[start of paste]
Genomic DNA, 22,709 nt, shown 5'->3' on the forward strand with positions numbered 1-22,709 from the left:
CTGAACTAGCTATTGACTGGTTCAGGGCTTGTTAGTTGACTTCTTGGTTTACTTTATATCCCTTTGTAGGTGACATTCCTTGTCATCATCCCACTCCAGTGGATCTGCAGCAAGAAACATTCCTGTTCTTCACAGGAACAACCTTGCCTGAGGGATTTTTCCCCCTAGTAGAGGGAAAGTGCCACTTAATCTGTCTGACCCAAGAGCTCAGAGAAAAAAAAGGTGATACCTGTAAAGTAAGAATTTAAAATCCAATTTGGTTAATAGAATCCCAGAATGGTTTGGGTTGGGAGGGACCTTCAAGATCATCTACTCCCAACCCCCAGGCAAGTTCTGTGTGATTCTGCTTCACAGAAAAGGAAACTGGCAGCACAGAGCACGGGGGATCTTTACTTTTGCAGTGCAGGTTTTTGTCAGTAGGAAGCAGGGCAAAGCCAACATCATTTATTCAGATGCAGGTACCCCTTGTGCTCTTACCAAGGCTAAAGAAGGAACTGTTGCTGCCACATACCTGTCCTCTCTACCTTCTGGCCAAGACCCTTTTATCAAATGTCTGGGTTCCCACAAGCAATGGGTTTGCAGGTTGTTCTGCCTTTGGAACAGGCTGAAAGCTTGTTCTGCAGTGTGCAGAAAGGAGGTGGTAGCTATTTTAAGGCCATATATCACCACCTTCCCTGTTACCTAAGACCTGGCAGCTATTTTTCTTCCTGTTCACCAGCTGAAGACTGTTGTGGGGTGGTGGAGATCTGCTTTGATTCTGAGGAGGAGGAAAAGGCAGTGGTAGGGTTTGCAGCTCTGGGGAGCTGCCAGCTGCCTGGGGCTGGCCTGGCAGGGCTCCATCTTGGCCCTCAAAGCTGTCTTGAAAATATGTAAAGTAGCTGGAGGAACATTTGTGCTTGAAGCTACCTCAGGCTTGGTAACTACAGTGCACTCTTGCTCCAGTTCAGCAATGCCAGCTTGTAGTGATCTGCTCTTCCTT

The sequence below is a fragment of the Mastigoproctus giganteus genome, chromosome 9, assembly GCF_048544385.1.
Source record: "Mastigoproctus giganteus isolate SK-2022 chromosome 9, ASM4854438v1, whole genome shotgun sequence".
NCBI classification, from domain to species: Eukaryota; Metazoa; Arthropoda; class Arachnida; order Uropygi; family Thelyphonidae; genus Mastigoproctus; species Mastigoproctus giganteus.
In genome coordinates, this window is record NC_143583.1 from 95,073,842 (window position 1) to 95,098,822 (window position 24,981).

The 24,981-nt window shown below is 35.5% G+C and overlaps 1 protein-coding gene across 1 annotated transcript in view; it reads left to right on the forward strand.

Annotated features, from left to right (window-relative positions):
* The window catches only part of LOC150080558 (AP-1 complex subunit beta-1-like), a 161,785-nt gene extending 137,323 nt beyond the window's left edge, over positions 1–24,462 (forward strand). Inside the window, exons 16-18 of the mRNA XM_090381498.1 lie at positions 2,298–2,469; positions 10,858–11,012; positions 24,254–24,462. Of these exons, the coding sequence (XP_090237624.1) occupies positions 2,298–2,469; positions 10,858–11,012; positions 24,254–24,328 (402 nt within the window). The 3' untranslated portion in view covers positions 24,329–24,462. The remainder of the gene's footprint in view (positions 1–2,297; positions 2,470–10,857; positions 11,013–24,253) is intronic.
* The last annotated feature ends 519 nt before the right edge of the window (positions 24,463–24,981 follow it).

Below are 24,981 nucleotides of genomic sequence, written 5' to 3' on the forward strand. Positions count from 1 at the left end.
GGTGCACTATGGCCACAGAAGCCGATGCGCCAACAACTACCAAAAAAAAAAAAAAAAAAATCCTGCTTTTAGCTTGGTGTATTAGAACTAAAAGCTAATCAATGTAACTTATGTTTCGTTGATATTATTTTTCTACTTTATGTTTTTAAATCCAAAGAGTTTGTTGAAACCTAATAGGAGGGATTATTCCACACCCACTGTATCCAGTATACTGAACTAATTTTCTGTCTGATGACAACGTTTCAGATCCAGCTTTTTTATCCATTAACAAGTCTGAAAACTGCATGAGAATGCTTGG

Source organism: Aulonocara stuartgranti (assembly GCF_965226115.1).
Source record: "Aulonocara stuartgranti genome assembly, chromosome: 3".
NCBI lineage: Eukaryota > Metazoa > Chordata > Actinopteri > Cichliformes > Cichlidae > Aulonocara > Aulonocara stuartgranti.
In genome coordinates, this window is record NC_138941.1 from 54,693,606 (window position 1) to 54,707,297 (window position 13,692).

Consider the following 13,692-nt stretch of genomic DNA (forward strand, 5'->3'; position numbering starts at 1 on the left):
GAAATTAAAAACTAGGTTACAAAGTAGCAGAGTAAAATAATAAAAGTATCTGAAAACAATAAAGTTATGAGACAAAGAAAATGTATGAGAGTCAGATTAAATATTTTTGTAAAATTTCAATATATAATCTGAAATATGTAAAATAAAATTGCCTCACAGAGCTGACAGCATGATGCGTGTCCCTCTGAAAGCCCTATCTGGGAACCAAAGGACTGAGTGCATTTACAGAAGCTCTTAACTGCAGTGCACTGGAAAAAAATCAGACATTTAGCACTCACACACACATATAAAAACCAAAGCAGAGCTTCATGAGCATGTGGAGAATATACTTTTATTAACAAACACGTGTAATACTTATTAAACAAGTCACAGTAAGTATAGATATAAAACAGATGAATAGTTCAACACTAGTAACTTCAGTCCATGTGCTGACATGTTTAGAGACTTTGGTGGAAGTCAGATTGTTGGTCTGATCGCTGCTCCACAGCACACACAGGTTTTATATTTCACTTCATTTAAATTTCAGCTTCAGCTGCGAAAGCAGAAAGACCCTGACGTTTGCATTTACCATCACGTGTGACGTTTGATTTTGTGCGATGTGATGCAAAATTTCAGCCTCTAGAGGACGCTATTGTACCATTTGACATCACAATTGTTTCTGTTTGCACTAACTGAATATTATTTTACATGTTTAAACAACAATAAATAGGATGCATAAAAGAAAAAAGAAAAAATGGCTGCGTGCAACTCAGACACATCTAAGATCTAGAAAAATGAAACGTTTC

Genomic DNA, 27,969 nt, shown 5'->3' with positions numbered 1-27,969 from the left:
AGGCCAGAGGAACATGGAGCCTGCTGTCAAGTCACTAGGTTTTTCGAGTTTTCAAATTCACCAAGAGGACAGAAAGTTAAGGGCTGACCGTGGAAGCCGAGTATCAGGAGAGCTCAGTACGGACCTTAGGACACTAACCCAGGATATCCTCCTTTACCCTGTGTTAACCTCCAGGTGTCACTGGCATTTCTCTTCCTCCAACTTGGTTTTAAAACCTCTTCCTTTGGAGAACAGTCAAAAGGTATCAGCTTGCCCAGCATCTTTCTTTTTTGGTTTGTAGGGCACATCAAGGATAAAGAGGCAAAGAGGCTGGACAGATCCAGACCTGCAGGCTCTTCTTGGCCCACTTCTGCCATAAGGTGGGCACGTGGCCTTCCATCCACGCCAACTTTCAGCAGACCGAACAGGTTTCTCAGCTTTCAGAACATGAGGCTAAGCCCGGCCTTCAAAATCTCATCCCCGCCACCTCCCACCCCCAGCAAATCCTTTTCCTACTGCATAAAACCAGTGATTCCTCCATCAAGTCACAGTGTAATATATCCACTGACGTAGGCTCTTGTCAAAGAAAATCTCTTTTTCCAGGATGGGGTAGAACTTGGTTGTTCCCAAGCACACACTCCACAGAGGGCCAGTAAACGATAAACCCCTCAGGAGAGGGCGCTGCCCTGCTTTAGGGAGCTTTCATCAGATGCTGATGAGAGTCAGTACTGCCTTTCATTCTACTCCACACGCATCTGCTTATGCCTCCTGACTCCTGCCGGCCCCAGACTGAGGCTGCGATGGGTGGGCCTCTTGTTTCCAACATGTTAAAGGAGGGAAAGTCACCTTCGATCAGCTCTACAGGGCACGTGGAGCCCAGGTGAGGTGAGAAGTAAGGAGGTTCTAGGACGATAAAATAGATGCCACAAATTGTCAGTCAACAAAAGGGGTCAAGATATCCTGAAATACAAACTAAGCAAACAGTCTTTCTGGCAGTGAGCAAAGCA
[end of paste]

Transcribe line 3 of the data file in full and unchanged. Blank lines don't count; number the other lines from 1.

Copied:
The sequence below is a fragment of the Mastigoproctus giganteus genome, chromosome 9, assembly GCF_048544385.1.